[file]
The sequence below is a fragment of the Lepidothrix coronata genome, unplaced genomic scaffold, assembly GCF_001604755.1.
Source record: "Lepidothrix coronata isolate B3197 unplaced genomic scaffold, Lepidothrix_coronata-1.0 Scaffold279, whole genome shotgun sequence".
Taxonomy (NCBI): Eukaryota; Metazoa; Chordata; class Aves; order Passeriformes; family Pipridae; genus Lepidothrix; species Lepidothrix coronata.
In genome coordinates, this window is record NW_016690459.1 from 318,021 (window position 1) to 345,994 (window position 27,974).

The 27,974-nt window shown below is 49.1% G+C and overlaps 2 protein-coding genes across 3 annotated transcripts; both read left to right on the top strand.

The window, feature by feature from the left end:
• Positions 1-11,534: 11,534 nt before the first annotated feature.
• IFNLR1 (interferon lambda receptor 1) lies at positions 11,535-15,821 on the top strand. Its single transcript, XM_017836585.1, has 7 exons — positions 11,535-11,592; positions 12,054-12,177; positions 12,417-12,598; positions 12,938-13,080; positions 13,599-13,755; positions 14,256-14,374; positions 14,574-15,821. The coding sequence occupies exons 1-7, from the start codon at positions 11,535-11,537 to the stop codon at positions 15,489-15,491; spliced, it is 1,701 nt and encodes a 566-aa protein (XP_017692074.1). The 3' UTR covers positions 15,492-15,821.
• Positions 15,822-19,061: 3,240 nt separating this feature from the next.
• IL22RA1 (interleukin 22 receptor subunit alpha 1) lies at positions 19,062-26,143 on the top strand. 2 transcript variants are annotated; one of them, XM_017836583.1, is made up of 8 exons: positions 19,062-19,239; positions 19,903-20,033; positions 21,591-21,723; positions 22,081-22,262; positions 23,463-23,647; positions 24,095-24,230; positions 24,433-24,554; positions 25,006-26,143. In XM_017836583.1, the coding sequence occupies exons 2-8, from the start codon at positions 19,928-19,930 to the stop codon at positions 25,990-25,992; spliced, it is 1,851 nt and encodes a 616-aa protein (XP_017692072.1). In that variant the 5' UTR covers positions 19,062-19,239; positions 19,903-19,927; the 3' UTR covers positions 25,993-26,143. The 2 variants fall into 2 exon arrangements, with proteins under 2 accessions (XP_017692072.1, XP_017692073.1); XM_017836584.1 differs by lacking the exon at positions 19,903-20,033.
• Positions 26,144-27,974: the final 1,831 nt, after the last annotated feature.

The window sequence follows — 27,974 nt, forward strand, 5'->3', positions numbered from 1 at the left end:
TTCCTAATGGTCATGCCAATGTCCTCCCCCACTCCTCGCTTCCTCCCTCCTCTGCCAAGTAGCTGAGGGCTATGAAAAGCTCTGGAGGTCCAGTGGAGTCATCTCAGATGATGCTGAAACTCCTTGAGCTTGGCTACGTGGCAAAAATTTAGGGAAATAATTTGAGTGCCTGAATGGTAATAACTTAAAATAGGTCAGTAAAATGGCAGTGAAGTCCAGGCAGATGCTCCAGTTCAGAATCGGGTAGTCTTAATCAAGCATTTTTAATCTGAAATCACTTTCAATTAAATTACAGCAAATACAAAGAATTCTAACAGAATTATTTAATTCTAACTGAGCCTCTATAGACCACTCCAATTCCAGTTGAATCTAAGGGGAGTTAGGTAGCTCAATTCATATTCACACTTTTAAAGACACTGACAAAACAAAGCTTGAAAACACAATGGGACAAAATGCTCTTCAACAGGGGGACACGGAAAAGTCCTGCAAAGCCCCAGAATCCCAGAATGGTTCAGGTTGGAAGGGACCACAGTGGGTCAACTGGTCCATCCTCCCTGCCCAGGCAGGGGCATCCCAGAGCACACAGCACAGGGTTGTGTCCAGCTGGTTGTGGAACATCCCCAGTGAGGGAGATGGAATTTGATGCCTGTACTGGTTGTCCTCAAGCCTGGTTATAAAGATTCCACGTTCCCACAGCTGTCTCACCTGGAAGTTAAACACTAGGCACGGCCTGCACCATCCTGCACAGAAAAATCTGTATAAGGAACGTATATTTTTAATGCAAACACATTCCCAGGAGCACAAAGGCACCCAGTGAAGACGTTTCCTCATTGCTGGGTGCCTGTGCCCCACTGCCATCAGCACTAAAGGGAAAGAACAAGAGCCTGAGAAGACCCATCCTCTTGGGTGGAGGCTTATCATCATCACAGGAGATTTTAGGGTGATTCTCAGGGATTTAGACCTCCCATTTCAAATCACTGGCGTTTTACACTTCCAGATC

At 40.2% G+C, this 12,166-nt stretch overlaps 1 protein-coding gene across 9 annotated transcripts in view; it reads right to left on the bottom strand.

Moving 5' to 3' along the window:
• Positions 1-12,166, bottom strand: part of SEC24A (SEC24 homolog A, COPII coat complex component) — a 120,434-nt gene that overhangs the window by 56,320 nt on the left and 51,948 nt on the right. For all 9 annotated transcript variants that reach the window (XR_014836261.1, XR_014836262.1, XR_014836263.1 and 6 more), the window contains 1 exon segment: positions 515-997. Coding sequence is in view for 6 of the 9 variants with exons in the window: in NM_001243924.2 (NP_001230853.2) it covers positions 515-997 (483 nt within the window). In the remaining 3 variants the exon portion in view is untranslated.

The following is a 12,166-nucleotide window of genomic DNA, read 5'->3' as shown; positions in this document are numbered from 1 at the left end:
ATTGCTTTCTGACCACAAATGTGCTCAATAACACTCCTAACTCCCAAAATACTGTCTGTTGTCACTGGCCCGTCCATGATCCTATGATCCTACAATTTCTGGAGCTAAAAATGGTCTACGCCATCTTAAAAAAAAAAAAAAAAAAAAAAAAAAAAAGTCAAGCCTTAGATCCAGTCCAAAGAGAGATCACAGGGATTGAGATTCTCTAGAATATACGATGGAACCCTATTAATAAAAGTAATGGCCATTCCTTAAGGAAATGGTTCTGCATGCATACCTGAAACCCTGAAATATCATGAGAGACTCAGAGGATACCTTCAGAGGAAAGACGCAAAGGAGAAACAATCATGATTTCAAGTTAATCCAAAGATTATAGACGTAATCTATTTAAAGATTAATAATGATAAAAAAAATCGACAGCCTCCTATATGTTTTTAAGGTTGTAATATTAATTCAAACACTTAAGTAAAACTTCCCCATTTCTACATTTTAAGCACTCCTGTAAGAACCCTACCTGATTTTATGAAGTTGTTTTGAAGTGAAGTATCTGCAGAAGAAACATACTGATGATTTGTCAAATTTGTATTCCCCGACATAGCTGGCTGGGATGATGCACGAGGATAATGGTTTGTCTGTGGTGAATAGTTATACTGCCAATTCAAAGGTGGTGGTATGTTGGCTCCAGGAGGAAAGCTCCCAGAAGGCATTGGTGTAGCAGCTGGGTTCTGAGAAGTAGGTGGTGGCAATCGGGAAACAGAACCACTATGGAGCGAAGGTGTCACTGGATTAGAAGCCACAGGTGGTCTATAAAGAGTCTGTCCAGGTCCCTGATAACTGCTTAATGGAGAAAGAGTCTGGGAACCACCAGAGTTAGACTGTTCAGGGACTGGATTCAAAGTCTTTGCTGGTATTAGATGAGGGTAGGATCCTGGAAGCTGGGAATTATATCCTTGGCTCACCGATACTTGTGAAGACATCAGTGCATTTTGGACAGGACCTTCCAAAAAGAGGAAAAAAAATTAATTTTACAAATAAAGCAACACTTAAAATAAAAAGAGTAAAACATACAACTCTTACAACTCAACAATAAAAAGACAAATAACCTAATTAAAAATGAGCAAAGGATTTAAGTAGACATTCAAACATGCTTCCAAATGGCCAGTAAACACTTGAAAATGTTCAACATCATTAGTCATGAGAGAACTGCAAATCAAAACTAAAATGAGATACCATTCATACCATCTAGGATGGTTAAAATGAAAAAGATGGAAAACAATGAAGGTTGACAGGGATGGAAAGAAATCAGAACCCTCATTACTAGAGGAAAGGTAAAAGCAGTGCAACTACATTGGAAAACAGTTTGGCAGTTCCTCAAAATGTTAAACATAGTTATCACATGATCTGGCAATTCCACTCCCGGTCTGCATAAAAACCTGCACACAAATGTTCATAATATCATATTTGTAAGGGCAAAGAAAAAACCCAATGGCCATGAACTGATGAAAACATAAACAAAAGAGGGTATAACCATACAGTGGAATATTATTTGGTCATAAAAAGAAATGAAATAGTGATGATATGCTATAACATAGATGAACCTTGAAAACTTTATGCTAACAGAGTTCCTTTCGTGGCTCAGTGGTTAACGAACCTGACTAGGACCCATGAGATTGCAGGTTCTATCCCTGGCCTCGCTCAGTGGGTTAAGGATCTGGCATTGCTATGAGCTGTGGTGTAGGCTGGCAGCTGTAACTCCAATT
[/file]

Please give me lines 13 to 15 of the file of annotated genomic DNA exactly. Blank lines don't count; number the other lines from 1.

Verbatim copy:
TTCCTAATGGTCATGCCAATGTCCTCCCCCACTCCTCGCTTCCTCCCTCCTCTGCCAAGTAGCTGAGGGCTATGAAAAGCTCTGGAGGTCCAGTGGAGTCATCTCAGATGATGCTGAAACTCCTTGAGCTTGGCTACGTGGCAAAAATTTAGGGAAATAATTTGAGTGCCTGAATGGTAATAACTTAAAATAGGTCAGTAAAATGGCAGTGAAGTCCAGGCAGATGCTCCAGTTCAGAATCGGGTAGTCTTAATCAAGCATTTTTAATCTGAAATCACTTTCAATTAAATTACAGCAAATACAAAGAATTCTAACAGAATTATTTAATTCTAACTGAGCCTCTATAGACCACTCCAATTCCAGTTGAATCTAAGGGGAGTTAGGTAGCTCAATTCATATTCACACTTTTAAAGACACTGACAAAACAAAGCTTGAAAACACAATGGGACAAAATGCTCTTCAACAGGGGGACACGGAAAAGTCCTGCAAAGCCCCAGAATCCCAGAATGGTTCAGGTTGGAAGGGACCACAGTGGGTCAACTGGTCCATCCTCCCTGCCCAGGCAGGGGCATCCCAGAGCACACAGCACAGGGTTGTGTCCAGCTGGTTGTGGAACATCCCCAGTGAGGGAGATGGAATTTGATGCCTGTACTGGTTGTCCTCAAGCCTGGTTATAAAGATTCCACGTTCCCACAGCTGTCTCACCTGGAAGTTAAACACTAGGCACGGCCTGCACCATCCTGCACAGAAAAATCTGTATAAGGAACGTATATTTTTAATGCAAACACATTCCCAGGAGCACAAAGGCACCCAGTGAAGACGTTTCCTCATTGCTGGGTGCCTGTGCCCCACTGCCATCAGCACTAAAGGGAAAGAACAAGAGCCTGAGAAGACCCATCCTCTTGGGTGGAGGCTTATCATCATCACAGGAGATTTTAGGGTGATTCTCAGGGATTTAGACCTCCCATTTCAAATCACTGGCGTTTTACACTTCCAGATC

At 40.2% G+C, this 12,166-nt stretch overlaps 1 protein-coding gene across 9 annotated transcripts in view; it reads right to left on the bottom strand.

Moving 5' to 3' along the window: